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Don’t refuse to re-use

Saturday April 20, 2019 Written by Published in Environment
RedPak’s Julia Evans: “Biodegradable is not Debatable”. 19041802 RedPak’s Julia Evans: “Biodegradable is not Debatable”. 19041802

In our throwaway society, single use and disposable products such as nappies and menstruation products are a big environmental problem.  From the resource heavy production costs to the toxic chemicals and leachate released when they decompose.  Plus they keep piling up in our landfills.


It has been estimated that the average woman uses 16,800 menstrual pads in her lifetime and that one menstrual pad is equivalent in plastic waste to 4 plastic bags. The non-biodegradable, plastic component in a menstruation pad can take between 200 – 500 years to decompose, leaving a legacy for your great-great grandchildren.

For some women, the environmental impact of disposable sanitary items has led them to seek alternative products such as menstrual cups and reusable pads.  These two simple solutions can be washed and then used again, so they are eco-friendly, zero waste, chemical free, and economical.  Reusable pads are not a new concept, and the menstrual cup, often referred to as a “moon cup” is rapidly gaining in popularity.

Local resident Julia Evans, operates her RedPak feminine hygiene business out of her house on the main Road in Tupapa (look for the sign!).   As well as organic products, RedPak specialises in biodegradable and reusable products including washable menstrual pads, liners and moon cups. 

Julia is especially concerned about the waste created by disposal of menstruation products in the Pa Enua, given the lack of available renewable products and the limited space available in landfills.  Julia says that she plans to create packs of reusable feminine hygiene products to donate to schoolgirls in the Pa Enua and is currently seeking funding to assist in this.  Check out RedPak on Facebook @MyRedPak or call 73 266 for free delivery on Rarotonga on orders over $10.

Another great local supporter of eco-friendly initiatives and producer of low waste products is Donna Smith.  Donna makes re-usable nappies under the brand name Moeau Made.  As well as being an excellent alternative to disposables, Donna’s reusable nappies come in a range of bright colours and look gorgeous on babies’ bottoms.

Donna’s reusable nappies are a one-size-fits-all nappy up to approximately 13kg (2-3 years old), using adjustable clip buttons to allow for growing waists and thighs. They come with an absorbent bamboo insert and cost $30 each.  Donna also offers a starter pack for $300 which includes 10 nappies, bamboo inserts, liners, a phosphate free laundry powder and a fantastic lined nappy bag for daycare or when you’re out and about!   As our parents and grandparents get older, there often is a need for adult nappies or incontinence pants.  Donna can also make these with the same benefits for your pocket and the environment as the baby nappies.  Phone Donna on 58833 or check out her Made Moeau webpage on Facebook @moeauservices.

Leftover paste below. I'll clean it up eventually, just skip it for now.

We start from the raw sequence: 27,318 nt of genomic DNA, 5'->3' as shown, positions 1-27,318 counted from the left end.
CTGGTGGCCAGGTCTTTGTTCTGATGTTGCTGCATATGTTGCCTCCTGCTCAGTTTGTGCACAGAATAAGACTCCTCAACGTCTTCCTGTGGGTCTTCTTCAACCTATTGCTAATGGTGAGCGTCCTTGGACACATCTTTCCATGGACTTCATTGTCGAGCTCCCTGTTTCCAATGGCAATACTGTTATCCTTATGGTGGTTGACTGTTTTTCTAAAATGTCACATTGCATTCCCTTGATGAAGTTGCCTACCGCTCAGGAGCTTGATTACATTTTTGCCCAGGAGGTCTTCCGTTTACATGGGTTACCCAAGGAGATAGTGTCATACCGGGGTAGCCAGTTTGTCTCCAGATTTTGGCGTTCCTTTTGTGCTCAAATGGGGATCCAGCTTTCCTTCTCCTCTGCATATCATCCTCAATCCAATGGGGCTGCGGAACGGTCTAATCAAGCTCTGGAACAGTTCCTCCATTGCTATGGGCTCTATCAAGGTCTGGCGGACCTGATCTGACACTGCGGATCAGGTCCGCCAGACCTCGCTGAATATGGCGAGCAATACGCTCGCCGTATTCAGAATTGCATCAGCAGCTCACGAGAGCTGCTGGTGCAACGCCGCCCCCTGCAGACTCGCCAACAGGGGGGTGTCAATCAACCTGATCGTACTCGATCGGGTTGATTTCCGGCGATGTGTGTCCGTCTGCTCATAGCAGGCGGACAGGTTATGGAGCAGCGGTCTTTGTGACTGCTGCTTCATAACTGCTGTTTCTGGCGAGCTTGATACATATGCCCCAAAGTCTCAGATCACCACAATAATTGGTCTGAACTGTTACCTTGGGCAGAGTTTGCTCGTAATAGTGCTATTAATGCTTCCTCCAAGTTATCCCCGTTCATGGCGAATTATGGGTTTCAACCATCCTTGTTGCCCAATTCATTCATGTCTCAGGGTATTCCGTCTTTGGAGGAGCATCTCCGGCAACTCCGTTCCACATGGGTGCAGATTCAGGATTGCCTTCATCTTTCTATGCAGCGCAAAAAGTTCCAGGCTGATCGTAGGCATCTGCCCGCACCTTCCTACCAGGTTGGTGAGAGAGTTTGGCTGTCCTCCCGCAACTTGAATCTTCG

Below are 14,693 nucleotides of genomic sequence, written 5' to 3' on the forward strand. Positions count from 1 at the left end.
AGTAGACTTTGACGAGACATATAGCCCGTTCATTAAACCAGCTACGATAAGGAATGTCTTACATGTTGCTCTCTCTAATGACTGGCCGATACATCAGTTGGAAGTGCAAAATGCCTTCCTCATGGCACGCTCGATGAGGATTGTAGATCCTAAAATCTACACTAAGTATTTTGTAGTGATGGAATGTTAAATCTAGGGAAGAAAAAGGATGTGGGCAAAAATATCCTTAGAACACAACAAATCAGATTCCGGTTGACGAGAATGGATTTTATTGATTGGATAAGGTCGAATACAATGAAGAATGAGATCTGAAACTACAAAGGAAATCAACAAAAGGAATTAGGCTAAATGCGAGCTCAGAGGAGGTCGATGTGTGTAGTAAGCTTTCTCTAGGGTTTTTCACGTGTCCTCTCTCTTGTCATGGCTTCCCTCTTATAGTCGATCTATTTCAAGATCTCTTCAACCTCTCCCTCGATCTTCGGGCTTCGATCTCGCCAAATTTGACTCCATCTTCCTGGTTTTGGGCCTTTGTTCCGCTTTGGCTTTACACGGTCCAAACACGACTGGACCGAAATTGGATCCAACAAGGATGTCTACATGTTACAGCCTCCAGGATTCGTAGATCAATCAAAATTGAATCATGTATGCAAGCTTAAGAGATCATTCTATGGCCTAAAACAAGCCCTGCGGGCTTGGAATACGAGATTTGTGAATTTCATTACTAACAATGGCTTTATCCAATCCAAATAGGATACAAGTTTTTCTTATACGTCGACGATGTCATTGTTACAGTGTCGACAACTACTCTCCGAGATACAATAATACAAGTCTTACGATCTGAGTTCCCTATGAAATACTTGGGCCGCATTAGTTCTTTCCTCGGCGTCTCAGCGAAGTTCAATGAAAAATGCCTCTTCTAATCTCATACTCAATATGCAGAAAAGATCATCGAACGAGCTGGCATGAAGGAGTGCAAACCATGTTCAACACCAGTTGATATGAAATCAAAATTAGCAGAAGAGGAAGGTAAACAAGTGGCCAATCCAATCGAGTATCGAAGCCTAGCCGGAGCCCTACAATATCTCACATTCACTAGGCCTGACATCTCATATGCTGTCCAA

CITC Pharmacy also sell Bambino Mio New Zealand made reusable nappies ($39.90) and reusable swim nappies too ($29.90).  Both are velcro-adjustable.  Contact the pharmacy for more details and information.

Reusables cost more to begin with, but in the long run, will actually save you a lot of money. Also, with the increase in popularity of local buy, swap and sell online groups, you can on-sell your nappies once finished with them, provided they are in good condition, and regain some of the cost back. 

If you’re interested in using reusable products but are worried about the effort involved, or don’t know where to begin, try making a slow transition by using just one on occasion to start.  This will still save you money, and help reduce waste.  As you use them, you may find that it’s easier than you thought, and potentially increase to using them full time.

There is no excuse not to give reusable products a go and every reason to try them, reducing the impact on our environment and supporting our fantastic local suppliers too. 

- Te Ipukarea Society


1 comment

  • Comment Link barbara Thursday, 09 May 2019 11:15 posted by barbara

    what material are these made from please